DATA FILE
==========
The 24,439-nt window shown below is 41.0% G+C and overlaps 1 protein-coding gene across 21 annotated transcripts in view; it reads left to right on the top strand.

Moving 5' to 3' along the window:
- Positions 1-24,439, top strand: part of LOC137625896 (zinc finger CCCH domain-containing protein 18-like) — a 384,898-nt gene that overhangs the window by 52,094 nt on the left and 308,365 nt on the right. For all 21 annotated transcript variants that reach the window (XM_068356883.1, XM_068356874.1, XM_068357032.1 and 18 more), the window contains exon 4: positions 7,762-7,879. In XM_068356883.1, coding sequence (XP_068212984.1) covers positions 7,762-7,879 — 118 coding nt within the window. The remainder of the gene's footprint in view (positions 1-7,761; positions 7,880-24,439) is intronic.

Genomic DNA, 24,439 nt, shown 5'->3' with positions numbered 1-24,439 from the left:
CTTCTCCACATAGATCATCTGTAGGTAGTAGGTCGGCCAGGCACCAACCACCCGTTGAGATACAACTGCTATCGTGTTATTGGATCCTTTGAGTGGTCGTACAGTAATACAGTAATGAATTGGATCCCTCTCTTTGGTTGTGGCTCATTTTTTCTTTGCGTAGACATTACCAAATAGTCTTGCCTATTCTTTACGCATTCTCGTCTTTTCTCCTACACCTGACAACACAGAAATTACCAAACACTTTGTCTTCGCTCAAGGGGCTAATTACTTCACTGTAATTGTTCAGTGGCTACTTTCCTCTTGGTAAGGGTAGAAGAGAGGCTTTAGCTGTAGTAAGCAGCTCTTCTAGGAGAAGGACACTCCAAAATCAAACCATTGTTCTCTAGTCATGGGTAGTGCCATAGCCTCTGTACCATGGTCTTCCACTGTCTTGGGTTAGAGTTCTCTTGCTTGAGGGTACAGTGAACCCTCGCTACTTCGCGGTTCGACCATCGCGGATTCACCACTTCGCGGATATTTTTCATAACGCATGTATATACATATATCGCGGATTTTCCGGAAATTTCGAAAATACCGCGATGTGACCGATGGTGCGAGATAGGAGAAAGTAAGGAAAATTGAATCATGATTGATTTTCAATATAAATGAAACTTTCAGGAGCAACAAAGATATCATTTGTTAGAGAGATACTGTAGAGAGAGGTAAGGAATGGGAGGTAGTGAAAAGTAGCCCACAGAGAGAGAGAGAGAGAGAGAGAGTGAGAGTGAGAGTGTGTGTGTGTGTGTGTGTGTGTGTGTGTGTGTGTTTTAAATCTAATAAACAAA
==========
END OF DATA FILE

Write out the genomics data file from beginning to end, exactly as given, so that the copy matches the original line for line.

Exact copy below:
The 24,439-nt window shown below is 41.0% G+C and overlaps 1 protein-coding gene across 21 annotated transcripts in view; it reads left to right on the top strand.

Moving 5' to 3' along the window:
- Positions 1-24,439, top strand: part of LOC137625896 (zinc finger CCCH domain-containing protein 18-like) — a 384,898-nt gene that overhangs the window by 52,094 nt on the left and 308,365 nt on the right. For all 21 annotated transcript variants that reach the window (XM_068356883.1, XM_068356874.1, XM_068357032.1 and 18 more), the window contains exon 4: positions 7,762-7,879. In XM_068356883.1, coding sequence (XP_068212984.1) covers positions 7,762-7,879 — 118 coding nt within the window. The remainder of the gene's footprint in view (positions 1-7,761; positions 7,880-24,439) is intronic.

Genomic DNA, 24,439 nt, shown 5'->3' with positions numbered 1-24,439 from the left:
CTTCTCCACATAGATCATCTGTAGGTAGTAGGTCGGCCAGGCACCAACCACCCGTTGAGATACAACTGCTATCGTGTTATTGGATCCTTTGAGTGGTCGTACAGTAATACAGTAATGAATTGGATCCCTCTCTTTGGTTGTGGCTCATTTTTTCTTTGCGTAGACATTACCAAATAGTCTTGCCTATTCTTTACGCATTCTCGTCTTTTCTCCTACACCTGACAACACAGAAATTACCAAACACTTTGTCTTCGCTCAAGGGGCTAATTACTTCACTGTAATTGTTCAGTGGCTACTTTCCTCTTGGTAAGGGTAGAAGAGAGGCTTTAGCTGTAGTAAGCAGCTCTTCTAGGAGAAGGACACTCCAAAATCAAACCATTGTTCTCTAGTCATGGGTAGTGCCATAGCCTCTGTACCATGGTCTTCCACTGTCTTGGGTTAGAGTTCTCTTGCTTGAGGGTACAGTGAACCCTCGCTACTTCGCGGTTCGACCATCGCGGATTCACCACTTCGCGGATATTTTTCATAACGCATGTATATACATATATCGCGGATTTTCCGGAAATTTCGAAAATACCGCGATGTGACCGATGGTGCGAGATAGGAGAAAGTAAGGAAAATTGAATCATGATTGATTTTCAATATAAATGAAACTTTCAGGAGCAACAAAGATATCATTTGTTAGAGAGATACTGTAGAGAGAGGTAAGGAATGGGAGGTAGTGAAAAGTAGCCCACAGAGAGAGAGAGAGAGAGAGAGAGTGAGAGTGAGAGTGTGTGTGTGTGTGTGTGTGTGTGTGTGTGTGTGTTTTAAATCTAATAAACAAA